War on Walls: Egypt’s Arab Spring Street Art
War On Walls is a photography project and book documenting Egypt’s most iconic, creative, and provocative Arab Spring street art. Street art was a defining feature of the Egyptian revolution: raising awareness of issues, pressuring the regime and governing bodies for change, injecting dark humor into turbulent times, and providing a visual memory of important events and individuals. I first came across this street art in early 2012 while I was living on Tahrir Square. Egypt’s Arab Spring revolution was still in full swing. Former President Hosni Mubarak had been forced to step down a little over a year earlier. Large, mass protests were a regular occurrence every Friday, with tens of thousands of protesters occupying Tahrir Square. Alongside the growing civil and political activism, Egypt was also in the midst of a revolution in its arts — street art emerging as a strong activism voice. Living on Tahrir Square, I watched this art grow and change with the current issues being faced by the activists and protesters. The artists personally fund these temporary murals, spending thousands of Egyptian Pounds (EGP) on street art murals, which many times would be white-washed away the next day by authorities. Their dedication to this personal political art work and the creativity they demonstrated inspired me to create this project and photography book.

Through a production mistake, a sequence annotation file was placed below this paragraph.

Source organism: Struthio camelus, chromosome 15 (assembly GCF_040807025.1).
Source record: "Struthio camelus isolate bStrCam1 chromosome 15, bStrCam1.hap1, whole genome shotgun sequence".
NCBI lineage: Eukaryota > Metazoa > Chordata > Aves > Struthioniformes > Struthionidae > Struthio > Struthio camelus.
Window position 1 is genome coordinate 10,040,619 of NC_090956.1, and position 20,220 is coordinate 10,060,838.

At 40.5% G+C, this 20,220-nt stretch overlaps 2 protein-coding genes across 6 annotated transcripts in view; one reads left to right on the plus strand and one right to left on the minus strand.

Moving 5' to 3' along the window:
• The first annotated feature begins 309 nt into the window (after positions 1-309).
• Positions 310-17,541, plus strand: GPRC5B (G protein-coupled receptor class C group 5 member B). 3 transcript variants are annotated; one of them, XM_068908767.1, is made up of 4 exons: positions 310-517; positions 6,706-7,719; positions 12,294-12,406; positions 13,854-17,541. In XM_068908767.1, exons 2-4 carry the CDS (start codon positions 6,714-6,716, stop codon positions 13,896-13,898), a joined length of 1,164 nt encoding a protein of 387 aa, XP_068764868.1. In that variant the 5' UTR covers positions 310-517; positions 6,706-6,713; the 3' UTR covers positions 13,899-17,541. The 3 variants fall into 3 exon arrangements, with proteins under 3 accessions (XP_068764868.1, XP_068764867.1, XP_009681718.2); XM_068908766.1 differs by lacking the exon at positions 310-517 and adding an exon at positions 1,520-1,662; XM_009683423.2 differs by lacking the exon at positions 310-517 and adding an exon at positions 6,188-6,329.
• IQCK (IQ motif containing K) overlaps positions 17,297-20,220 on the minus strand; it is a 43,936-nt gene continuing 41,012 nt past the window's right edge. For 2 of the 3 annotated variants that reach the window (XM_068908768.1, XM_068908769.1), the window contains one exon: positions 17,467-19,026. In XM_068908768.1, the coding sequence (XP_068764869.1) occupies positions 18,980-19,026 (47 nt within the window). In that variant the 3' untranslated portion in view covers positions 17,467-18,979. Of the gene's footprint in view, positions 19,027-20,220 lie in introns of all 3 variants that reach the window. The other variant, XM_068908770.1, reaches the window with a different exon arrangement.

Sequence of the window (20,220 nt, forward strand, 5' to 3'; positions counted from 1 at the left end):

Gear for Gals in Pakistan: Gender Equality in Pakistan Through Women’s Mountaineering
Gear for Gals in Pakistan was a philanthropy project I ran in 2011 to bring much needed women’s climbing gear to the Pakistan Youth Outreach, an organization in north Pakistan that aimed to help bring gender equality to Pakistan through getting women involved in mountaineer. The Gear for Gals in Pakistan project helped the Pakistan Youth Outreach (PYO) organization impact young Pakistani women‘s lives by empowering them through the skills and confidence these women learn mountaineering.
(Photo credit: Samina Baig)